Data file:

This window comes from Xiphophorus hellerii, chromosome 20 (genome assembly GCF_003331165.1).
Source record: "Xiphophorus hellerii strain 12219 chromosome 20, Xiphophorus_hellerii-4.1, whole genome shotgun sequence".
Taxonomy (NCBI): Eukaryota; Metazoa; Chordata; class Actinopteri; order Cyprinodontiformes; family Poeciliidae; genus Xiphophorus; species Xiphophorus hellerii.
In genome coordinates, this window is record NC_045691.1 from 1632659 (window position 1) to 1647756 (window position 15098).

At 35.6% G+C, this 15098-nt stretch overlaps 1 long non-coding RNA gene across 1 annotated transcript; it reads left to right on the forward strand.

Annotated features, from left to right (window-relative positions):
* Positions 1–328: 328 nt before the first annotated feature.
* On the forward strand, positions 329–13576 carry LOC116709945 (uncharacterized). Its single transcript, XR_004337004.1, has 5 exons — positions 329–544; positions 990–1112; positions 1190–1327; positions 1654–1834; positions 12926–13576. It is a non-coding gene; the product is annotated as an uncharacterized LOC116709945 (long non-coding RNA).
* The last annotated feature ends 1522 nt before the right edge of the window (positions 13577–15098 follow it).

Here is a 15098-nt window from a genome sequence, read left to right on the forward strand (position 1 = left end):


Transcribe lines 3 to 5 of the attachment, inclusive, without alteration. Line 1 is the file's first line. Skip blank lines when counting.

Taxonomy (NCBI): Eukaryota; Metazoa; Chordata; class Actinopteri; order Cyprinodontiformes; family Poeciliidae; genus Xiphophorus; species Xiphophorus hellerii.
In genome coordinates, this window is record NC_045691.1 from 1632659 (window position 1) to 1647756 (window position 15098).

At 35.6% G+C, this 15098-nt stretch overlaps 1 long non-coding RNA gene across 1 annotated transcript; it reads left to right on the forward strand.